How A Dentist Prevents The Need For A Second Root Canal

Root canal treatments are completed for a variety of reasons, but the most common one is to remove infected material from the inside of the tooth. And while the procedures are not pleasant, they only need to be completed a single time. Your dentist will do certain things to make sure this is the case. Keep reading to learn what they are.

In-Depth Cleaning

To ensure that a root canal only needs to be completed a single time, your dentist will complete deep cleaning procedures that are meant to completely remove all of the tissues, fluids, and nerves from the interior of the tooth. And, the cleaning will be completed all the way down to the very tips of the dental roots. 

To start the cleaning process, a hole is formed in the tooth crown. Once the access point is created, specialized tools called dental files are forced into the opening to break up the tissue so it can be easily pulled out of the tooth. The bulk of the pulp is removed during the initial cleaning. Once the pulp chamber is free of tissues and debris, the dentist will move down into the root structures. Very small files are used to clean these spaces.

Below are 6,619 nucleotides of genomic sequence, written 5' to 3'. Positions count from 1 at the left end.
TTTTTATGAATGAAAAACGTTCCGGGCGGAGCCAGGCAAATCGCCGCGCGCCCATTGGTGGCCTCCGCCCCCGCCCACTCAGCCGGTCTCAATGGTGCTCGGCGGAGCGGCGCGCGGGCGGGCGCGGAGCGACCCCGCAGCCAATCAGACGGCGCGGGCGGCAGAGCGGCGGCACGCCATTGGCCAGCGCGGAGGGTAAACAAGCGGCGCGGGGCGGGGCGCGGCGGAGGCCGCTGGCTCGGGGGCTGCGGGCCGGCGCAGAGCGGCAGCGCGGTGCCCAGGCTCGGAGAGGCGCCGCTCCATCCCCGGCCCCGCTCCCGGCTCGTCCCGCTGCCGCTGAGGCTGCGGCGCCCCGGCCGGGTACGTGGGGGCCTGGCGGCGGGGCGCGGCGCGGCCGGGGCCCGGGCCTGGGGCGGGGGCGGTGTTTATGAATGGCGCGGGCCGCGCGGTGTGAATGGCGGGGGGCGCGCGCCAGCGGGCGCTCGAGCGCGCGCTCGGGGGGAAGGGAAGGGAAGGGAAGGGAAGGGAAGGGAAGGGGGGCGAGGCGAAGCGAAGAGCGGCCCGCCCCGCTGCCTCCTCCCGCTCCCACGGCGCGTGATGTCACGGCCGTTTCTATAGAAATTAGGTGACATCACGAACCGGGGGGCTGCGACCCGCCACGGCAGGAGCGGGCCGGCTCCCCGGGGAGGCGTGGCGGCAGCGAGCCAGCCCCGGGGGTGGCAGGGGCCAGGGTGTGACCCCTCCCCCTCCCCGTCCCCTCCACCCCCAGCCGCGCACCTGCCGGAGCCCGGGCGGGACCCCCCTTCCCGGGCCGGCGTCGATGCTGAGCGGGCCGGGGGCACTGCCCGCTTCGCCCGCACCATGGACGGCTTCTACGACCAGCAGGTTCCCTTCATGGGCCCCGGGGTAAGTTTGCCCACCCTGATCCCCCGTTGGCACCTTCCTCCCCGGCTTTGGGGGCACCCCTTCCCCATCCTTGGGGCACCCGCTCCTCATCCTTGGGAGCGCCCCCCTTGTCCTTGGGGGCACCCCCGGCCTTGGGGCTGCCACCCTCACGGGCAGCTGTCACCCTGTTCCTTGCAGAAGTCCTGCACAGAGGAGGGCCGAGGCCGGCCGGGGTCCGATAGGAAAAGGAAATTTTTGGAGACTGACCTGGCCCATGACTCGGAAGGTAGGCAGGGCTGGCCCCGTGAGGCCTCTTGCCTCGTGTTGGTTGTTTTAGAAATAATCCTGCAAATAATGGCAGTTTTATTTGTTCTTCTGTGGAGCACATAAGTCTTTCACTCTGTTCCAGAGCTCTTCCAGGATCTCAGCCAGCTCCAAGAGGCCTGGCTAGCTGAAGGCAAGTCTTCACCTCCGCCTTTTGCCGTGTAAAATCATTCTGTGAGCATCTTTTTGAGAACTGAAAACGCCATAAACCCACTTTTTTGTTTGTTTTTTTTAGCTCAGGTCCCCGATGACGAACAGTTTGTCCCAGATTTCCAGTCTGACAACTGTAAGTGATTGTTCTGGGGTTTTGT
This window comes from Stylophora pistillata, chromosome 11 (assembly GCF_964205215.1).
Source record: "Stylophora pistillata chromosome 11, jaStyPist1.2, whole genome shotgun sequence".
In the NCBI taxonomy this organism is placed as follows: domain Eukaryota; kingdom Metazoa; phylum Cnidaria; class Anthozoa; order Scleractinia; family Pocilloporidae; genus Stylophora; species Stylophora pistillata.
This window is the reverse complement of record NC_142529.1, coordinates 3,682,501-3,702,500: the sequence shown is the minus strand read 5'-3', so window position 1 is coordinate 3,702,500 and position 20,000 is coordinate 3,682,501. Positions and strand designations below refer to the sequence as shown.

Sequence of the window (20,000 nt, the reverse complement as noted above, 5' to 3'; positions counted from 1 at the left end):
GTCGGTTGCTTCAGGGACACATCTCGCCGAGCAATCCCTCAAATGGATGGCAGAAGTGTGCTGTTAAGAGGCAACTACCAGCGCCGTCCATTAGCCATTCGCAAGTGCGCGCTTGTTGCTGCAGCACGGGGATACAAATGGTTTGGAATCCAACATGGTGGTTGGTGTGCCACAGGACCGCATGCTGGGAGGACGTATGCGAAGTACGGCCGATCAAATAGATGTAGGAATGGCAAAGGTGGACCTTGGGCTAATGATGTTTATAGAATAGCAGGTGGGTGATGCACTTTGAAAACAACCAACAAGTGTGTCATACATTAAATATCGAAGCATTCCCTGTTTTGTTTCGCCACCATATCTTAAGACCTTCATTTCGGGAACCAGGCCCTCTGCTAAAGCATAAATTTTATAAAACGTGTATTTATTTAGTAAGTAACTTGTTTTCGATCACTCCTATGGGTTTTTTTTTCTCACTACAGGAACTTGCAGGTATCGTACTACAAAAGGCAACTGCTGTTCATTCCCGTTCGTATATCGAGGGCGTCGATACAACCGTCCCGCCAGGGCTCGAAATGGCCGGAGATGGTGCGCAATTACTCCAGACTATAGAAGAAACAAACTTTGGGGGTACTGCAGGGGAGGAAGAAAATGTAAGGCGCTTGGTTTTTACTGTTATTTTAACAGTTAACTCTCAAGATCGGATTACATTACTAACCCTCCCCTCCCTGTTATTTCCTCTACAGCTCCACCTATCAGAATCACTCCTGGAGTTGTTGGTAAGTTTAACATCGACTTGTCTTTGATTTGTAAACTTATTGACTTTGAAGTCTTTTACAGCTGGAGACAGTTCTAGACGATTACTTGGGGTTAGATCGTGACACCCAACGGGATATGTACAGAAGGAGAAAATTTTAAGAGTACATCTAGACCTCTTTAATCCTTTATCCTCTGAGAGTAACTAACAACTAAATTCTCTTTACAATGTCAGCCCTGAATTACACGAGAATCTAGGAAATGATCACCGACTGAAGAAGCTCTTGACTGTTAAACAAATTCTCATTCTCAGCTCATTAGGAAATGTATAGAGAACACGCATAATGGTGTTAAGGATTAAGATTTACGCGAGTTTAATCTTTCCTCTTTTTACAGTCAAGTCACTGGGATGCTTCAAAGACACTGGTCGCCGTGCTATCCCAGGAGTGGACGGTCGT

Root cleaning is essential when it comes to the completion of the root canal. If any tissue is left behind, then a new infection can begin. To prevent this, the dentist will make sure that the file used is small enough to fit down to the very tip of the tooth, but it will also be large enough to scrub out each root. Pressure is minimized during this process, as otherwise the tip of the tooth can break free.

Tooth Filling

Once the entire cleaning process is over, your dentist will decide whether the tooth itself needs medicine. Antibiotic treatment is often recommended if the tooth was infected and contained pus, and it will be packed into the tooth. You may need to go home for a few days to let the medication work. Once the medicating period is over, rinsing, drying, and filling will commence.

The filling of the tooth is another way to prevent the need for further root canal treatment. Basically, if the space is filled up within the tooth, then there will be no room for a new infection to develop. 

The tooth will be filled with a specialized rubber paste called gutta percha. It will fill the pulp chamber and the small roots and your dentist may X-ray the tooth afterward to make sure there are no places within the tooth that are not filled with the material.